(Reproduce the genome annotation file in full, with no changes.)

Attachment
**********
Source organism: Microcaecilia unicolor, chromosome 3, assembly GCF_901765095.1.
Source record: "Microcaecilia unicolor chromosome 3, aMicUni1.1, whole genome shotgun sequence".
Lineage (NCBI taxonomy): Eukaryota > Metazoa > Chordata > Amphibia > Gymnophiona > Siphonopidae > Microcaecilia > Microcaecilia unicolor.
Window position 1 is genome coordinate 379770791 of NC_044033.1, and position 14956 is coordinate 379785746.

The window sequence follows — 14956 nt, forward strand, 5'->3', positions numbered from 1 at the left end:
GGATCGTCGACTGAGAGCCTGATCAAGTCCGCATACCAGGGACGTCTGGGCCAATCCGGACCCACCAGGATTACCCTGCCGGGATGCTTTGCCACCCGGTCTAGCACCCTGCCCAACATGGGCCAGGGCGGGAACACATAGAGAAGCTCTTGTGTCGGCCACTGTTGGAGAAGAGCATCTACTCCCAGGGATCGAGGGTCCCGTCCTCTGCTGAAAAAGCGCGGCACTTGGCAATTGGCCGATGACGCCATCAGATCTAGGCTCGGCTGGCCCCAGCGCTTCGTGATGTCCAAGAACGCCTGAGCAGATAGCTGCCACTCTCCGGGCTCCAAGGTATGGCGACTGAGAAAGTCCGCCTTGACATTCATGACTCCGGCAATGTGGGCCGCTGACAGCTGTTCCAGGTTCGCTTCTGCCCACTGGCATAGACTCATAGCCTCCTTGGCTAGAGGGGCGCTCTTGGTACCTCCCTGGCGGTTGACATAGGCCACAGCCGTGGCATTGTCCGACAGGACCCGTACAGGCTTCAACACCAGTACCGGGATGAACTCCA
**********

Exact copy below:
Source organism: Microcaecilia unicolor, chromosome 3, assembly GCF_901765095.1.
Source record: "Microcaecilia unicolor chromosome 3, aMicUni1.1, whole genome shotgun sequence".
Lineage (NCBI taxonomy): Eukaryota > Metazoa > Chordata > Amphibia > Gymnophiona > Siphonopidae > Microcaecilia > Microcaecilia unicolor.
Window position 1 is genome coordinate 379770791 of NC_044033.1, and position 14956 is coordinate 379785746.

The window sequence follows — 14956 nt, forward strand, 5'->3', positions numbered from 1 at the left end:
GGATCGTCGACTGAGAGCCTGATCAAGTCCGCATACCAGGGACGTCTGGGCCAATCCGGACCCACCAGGATTACCCTGCCGGGATGCTTTGCCACCCGGTCTAGCACCCTGCCCAACATGGGCCAGGGCGGGAACACATAGAGAAGCTCTTGTGTCGGCCACTGTTGGAGAAGAGCATCTACTCCCAGGGATCGAGGGTCCCGTCCTCTGCTGAAAAAGCGCGGCACTTGGCAATTGGCCGATGACGCCATCAGATCTAGGCTCGGCTGGCCCCAGCGCTTCGTGATGTCCAAGAACGCCTGAGCAGATAGCTGCCACTCTCCGGGCTCCAAGGTATGGCGACTGAGAAAGTCCGCCTTGACATTCATGACTCCGGCAATGTGGGCCGCTGACAGCTGTTCCAGGTTCGCTTCTGCCCACTGGCATAGACTCATAGCCTCCTTGGCTAGAGGGGCGCTCTTGGTACCTCCCTGGCGGTTGACATAGGCCACAGCCGTGGCATTGTCCGACAGGACCCGTACAGGCTTCAACACCAGTACCGGGATGAACTCCA